ILNews

Transfer granted to out-of-state warrant case

Jennifer Nelson
May 29, 2009
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The Indiana Supreme Court granted transfer Thursday in a case involving an arrest in Indiana with an invalid Alabama warrant.

In David A. Shotts v. State of Indiana, No. 71A03-0808-CR-400, the Court of Appeals reversed David Shotts' conviction of carrying a handgun without a license with a prior felony, ruling the Alabama warrant used to arrest him was invalid pursuant to the Fourth Amendment and Indiana Constitution. The warrant didn't provide any facts from which a neutral magistrate could have drawn his own conclusion as to the existence of probable cause and the Alabama affiant merely alleged Shotts had committed a crime.

The appellate court also ruled the good faith exception isn't applicable to the evidence seized during Shotts' arrest. The state argued because Indiana officers executed the arrest warrant without actually seeing it, they can't be charged with knowledge of any defects and thus must have acted in good faith. But because the Alabama officer who obtained the warrant in the first place should have known his testimony was insufficient to support a probable cause determination, his actions preclude the good faith exception from applying in this case, the judges ruled.

"To the extent that the U.S. Supreme Court is limiting the viability of the exclusionary rule pursuant to the Fourth Amendment, we are not convinced that our supreme court will follow suit and diminish safeguards historically recognized pursuant to Article 1, Section 11 of the Indiana Constitution," wrote Judge Terry Crone.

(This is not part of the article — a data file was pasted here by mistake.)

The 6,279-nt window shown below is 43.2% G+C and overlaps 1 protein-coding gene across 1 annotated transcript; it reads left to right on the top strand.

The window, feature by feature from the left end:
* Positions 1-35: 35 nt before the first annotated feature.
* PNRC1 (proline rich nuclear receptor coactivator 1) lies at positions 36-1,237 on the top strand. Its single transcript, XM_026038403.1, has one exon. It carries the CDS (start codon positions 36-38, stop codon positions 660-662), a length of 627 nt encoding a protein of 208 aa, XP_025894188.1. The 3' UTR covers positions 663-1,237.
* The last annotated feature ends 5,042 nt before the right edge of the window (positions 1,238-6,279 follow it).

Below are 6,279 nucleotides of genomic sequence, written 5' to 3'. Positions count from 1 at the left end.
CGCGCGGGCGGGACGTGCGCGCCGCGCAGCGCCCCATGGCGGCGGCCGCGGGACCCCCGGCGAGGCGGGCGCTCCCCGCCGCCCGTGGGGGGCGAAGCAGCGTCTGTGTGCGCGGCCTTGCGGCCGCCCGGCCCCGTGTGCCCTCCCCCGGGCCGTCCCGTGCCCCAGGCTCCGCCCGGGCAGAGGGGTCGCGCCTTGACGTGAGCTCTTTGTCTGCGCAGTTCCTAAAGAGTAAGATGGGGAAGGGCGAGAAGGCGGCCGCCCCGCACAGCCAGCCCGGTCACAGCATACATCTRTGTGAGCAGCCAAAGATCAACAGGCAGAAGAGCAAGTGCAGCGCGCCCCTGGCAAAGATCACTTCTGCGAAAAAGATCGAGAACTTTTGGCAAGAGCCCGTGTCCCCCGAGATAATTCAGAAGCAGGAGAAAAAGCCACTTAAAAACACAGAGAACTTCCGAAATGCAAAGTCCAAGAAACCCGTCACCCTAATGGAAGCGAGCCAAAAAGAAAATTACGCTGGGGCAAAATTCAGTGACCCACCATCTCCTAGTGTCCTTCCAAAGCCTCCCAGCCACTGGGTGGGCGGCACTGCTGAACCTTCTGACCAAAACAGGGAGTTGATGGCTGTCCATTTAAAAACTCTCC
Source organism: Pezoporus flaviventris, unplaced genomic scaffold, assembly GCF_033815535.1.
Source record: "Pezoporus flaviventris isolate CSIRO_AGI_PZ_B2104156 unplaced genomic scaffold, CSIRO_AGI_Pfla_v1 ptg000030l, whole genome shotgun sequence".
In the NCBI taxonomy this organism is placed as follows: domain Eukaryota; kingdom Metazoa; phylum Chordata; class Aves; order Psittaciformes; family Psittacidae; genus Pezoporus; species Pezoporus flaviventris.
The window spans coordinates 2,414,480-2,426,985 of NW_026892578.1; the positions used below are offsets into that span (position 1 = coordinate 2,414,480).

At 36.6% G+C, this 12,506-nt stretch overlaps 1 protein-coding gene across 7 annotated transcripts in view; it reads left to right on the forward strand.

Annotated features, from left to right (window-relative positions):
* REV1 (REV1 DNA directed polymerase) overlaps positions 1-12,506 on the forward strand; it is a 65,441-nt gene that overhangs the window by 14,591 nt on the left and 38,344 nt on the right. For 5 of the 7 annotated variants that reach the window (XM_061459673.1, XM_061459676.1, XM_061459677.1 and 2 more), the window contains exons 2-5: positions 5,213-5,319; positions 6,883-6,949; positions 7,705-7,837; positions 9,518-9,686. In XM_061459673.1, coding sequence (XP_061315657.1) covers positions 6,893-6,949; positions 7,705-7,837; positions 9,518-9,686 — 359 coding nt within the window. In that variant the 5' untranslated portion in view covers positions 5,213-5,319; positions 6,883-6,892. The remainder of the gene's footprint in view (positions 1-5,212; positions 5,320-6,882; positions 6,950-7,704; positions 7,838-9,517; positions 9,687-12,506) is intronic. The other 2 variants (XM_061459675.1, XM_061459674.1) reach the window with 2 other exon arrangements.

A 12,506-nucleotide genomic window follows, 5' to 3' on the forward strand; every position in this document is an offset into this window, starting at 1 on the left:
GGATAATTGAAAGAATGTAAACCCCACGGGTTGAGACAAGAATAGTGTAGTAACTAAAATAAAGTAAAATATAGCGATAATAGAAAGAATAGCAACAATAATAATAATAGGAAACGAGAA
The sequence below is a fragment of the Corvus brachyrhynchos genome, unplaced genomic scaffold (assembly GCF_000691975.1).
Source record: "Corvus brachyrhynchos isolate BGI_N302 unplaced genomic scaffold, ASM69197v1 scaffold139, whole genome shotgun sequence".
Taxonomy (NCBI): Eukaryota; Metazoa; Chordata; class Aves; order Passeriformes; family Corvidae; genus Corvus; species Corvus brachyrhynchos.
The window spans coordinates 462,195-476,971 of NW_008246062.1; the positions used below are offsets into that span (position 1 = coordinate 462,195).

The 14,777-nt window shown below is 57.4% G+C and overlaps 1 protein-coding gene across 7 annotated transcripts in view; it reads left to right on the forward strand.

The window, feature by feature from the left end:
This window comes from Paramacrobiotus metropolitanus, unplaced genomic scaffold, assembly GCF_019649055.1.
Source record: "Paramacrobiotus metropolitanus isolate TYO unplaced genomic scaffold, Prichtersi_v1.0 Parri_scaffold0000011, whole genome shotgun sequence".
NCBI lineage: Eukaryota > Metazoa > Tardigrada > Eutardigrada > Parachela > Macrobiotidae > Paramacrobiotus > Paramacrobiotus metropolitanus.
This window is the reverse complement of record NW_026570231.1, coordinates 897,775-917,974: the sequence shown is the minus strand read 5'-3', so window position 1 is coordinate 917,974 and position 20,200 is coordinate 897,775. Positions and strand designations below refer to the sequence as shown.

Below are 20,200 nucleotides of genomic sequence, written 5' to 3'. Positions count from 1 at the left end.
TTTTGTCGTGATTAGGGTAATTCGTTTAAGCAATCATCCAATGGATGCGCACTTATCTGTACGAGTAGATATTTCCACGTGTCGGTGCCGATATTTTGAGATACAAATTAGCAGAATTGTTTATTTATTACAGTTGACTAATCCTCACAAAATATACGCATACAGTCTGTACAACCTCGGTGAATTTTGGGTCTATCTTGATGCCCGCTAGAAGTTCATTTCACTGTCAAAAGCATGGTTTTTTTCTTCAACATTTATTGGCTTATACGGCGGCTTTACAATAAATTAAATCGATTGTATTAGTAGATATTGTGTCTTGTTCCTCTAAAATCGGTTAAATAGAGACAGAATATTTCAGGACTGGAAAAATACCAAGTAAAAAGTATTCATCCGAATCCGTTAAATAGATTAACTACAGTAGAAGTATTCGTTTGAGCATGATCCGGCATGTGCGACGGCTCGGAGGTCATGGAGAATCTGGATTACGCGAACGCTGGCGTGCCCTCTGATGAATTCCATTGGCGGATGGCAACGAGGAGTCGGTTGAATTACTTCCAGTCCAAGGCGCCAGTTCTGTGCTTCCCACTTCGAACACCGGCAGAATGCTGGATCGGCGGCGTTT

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  1. Well, maybe it's because they are unelected, and, they have a tendency to strike down laws by elected officials from all over the country. When you have been taught that "Democracy" is something almost sacred, then, you will have a tendency to frown on such imperious conduct. Lawyers get acculturated in law school into thinking that this is the very essence of high minded government, but to people who are more heavily than King George ever did, they may not like it. Thanks for the information.

  2. I pd for a bankruptcy years ago with Mr Stiles and just this week received a garnishment from my pay! He never filed it even though he told me he would! Don't let this guy practice law ever again!!!

  3. Excellent initiative on the part of the AG. Thankfully someone takes action against predators taking advantage of people who have already been through the wringer. Well done!

  4. Conour will never turn these funds over to his defrauded clients. He tearfully told the court, and his daughters dutifully pledged in interviews, that his first priority is to repay every dime of the money he stole from his clients. Judge Young bought it, much to the chagrin of Conour’s victims. Why would Conour need the $2,262 anyway? Taxpayers are now supporting him, paying for his housing, utilities, food, healthcare, and clothing. If Conour puts the money anywhere but in the restitution fund, he’s proved, once again, what a con artist he continues to be and that he has never had any intention of repaying his clients. Judge Young will be proven wrong... again; Conour has no remorse and the Judge is one of the many conned.

  5. Pass Legislation to require guilty defendants to pay for the costs of lab work, etc as part of court costs...

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